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Posted on August 19, 2004 By Rabbi Yaakov Feldman | Series: | Level:

Our last point was that evil and wrong exist for a good reason and play a part in G-d’s plans for the universe. It’s also important for us to know that, quite ironically, the existence of evil and wrong also serve to *affirm G-d’s oneness*. But we’ll get back to that shortly. Our own relationship with evil and wrong is this, though. We’re taught that we’re each expected to rid the world of it, and to integrate all the good within ourselves and the universe.

Now, that touches upon many arcane and profound themes, and legions of books have been written to explain it, so it clearly calls for a lot more than we can offer here. But it comes down to the fact that we’ve been placed in a world of good and evil so as to first struggle with evil and overcome it, to then free ourselves from its bonds, and to eventually utterly annihilate it from the world. And we’re taught that our having done that will then enable goodness to be bolstered throughout the universe.

But let’s return now to the idea that evil and wrong in the world somehow affirm G-d’s oneness and sovereignty. That comes down to the fact that what evil essentially is, is a product of what’s referred to as “G-d concealing His Countenance”. What *that* means to say is this: though G-d is of course invisible, He nonetheless makes His presence known to us, in varying degrees. When His presence is palpable and overt, His “Countenance” is said to be “revealed” (that is, we sense Him paying full-face attention to us); and when He seems to be distracted and elsewhere inclined, His “Countenance” is said to be “concealed” (see 1:5:8 for more on this). Thus, when evil and wrong (which are the antitheses of G-dliness, after all) are manifest and widespread, “G-d’s Countenance is concealed” from us.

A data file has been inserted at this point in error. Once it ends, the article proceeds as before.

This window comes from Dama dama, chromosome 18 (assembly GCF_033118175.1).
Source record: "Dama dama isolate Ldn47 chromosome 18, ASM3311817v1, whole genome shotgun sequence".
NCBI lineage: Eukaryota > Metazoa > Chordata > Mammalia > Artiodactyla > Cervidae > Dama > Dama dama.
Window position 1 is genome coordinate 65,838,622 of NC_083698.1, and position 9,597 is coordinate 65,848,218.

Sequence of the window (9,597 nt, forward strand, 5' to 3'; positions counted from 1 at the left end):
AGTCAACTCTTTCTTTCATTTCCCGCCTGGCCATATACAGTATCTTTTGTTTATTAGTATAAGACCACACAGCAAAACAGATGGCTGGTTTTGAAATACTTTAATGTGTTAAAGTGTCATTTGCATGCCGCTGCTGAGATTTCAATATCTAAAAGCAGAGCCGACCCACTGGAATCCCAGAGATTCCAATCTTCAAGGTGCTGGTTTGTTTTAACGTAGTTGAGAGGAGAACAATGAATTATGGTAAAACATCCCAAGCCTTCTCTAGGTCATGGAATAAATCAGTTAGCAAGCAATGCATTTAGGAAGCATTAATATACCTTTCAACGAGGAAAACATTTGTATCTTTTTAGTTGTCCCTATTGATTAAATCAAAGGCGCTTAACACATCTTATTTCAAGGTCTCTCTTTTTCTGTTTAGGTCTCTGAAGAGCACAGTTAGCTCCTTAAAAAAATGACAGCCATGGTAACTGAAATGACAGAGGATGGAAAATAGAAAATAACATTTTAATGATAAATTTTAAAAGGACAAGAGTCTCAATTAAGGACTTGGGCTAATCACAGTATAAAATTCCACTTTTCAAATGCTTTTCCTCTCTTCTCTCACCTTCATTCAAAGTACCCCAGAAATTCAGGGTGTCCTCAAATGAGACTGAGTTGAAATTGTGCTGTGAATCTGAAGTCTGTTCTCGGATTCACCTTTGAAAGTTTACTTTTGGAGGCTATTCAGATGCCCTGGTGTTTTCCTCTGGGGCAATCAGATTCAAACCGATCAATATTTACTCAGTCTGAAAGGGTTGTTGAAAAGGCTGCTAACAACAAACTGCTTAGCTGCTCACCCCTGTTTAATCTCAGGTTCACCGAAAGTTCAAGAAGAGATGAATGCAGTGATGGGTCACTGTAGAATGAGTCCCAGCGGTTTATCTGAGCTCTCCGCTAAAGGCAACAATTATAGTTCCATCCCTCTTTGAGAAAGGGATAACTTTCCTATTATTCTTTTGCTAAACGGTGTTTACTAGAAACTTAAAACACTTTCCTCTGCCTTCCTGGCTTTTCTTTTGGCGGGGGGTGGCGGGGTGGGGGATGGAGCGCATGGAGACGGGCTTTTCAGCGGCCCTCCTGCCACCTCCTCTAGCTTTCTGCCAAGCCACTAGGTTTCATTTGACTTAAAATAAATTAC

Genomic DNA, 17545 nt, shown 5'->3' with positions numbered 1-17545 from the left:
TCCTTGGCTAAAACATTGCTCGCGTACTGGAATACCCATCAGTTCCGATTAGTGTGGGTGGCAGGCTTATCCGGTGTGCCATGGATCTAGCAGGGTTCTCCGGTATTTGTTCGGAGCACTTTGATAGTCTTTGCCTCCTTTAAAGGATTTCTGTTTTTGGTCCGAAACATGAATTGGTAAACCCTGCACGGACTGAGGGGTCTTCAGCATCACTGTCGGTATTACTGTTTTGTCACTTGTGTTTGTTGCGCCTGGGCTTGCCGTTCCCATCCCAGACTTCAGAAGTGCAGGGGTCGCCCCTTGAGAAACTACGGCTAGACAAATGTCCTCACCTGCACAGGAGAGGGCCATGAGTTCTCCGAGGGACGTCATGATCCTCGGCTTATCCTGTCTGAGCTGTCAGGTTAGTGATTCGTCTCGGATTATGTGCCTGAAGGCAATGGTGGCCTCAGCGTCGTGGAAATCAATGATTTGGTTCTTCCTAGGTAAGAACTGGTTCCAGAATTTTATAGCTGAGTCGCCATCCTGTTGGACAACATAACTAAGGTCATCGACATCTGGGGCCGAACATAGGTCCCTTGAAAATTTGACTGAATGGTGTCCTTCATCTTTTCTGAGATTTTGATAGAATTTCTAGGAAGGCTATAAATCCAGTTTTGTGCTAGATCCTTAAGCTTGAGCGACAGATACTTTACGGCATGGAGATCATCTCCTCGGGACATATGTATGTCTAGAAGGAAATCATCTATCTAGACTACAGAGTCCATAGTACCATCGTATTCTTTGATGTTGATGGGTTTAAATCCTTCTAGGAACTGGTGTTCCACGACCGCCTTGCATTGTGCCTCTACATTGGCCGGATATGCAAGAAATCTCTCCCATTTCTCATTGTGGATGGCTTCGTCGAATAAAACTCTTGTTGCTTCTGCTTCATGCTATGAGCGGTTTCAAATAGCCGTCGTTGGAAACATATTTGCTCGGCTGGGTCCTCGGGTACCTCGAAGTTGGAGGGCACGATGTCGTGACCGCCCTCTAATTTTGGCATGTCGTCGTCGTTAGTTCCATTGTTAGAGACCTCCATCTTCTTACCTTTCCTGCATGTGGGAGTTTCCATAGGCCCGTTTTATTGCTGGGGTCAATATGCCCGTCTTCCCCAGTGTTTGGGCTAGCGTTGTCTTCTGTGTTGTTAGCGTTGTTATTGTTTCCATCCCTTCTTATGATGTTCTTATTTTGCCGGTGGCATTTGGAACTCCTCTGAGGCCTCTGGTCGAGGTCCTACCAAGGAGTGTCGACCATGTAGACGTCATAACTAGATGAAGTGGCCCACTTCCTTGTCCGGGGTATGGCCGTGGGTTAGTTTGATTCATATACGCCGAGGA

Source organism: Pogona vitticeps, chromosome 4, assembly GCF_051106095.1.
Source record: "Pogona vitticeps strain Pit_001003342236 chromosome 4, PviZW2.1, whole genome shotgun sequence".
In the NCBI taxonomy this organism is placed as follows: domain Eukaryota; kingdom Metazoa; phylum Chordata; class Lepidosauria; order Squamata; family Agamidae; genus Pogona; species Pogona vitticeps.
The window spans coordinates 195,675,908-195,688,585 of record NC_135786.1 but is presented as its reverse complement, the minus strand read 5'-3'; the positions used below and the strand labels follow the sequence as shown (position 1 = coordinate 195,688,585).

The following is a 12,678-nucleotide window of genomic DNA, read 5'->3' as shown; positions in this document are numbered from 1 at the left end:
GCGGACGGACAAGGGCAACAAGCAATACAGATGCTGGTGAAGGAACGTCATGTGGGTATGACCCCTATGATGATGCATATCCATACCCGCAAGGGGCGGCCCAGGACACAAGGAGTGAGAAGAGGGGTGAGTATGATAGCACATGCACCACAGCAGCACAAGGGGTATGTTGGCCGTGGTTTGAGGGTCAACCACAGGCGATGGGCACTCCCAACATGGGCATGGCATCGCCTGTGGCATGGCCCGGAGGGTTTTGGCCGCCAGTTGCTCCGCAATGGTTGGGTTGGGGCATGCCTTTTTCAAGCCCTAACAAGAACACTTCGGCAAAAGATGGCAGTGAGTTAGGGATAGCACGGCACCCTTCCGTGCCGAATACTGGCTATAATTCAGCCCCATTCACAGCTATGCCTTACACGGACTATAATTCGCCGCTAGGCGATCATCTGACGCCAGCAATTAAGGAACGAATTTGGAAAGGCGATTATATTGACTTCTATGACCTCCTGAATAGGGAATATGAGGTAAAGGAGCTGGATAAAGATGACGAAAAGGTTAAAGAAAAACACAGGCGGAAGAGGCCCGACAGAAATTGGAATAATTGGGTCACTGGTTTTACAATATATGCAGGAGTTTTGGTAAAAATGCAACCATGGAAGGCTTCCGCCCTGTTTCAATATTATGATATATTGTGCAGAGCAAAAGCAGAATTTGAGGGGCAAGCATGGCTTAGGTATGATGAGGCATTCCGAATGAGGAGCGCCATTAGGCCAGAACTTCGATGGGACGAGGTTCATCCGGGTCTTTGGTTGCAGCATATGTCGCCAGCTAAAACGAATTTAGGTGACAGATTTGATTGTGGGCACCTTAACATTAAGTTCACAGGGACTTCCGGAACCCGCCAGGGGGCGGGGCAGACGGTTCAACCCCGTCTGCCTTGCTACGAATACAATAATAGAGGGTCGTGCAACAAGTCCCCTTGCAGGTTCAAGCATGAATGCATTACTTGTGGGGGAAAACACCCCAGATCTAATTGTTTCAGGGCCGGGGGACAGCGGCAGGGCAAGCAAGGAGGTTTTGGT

It follows then that in order for evil and wrong to be annihilated (which we’re aiming for, as we said), G-d’s Countenance would have to be so overtly revealed that we’d “see” His oneness and sovereignty for ourselves. And in fact, all of that will come about in the ultimate future, when all of creation will be rectified.

But, not only will the world be rectified — we’ll also know for ourselves in retrospect the vital role each instance of evil and wrong will have played in the universe, and we’ll finally come to understand how its having been undone allowed for G-d’s Countenance to be “seen”.

Let’s offer a not too uncommon scenario to explain that. Suppose a very good person suddenly turned ill. A sensitive soul would be bothered by that and wonder where G-d was in that instance. Then let’s imagine that the patient’s sudden condition proved to be minor but required that he be quickly operated on anyway; that, quite unexpectedly and unrelated to the operation, a small but virulent cancer-cluster was found which was quickly and thoroughly removed; and that the patient was thus spared a terrible tragedy in the process. Wouldn’t the same sensitive soul we’d cited have his faith in G-d *bolstered* by that incident? And wouldn’t G-d’s wisdom, mercy, and sovereignty have been proved true in retrospect?

A world of things akin to that will be true in the ultimate future as well. For just as in this instance, the existence of “wrong” (the original illness) and the struggle to overcome it (the operation) will lead to the eradication of a greater wrong (the cancer) and the affirmation of G-d’s reign, we’ll likewise see much the same for our selves — on a far grander scale — in the ultimate future. Indeed, the reasons behind all instances of evil and wrong will be made clear in retrospect, evil itself will be undone, and G-d’s Countenance will be revealed throughout the universe.

But, what has all this to do with the daily recitation of “Shema Yisroel”, as we asked last time? It comes to the fact that when we recite Sh’ma Yisroel we proclaim and affirm G-d’s oneness and sovereignty — the fact that “G-d our L-rd is one G-d” and manifest. (We recite it both day- and nighttime because different cosmic machinations are in place in the day and the night that affect the workings of the universe, and our reciting it those two times serves to affect each of the appropriate machinations.)

In short, then, when we recite Shema Yisroel we declare the ultimate truth of the universe: that G-d is the only utterly indispensable Being, and that everything is utterly dependent upon Him; that He’s the Sovereign of the Universe who authorizes everything that happens with a benevolent end in mind; that He’s the Source and Culmination of everything; and that He will bring about ultimate perfection in due time.

Text Copyright © 2004 by Rabbi Yaakov Feldman and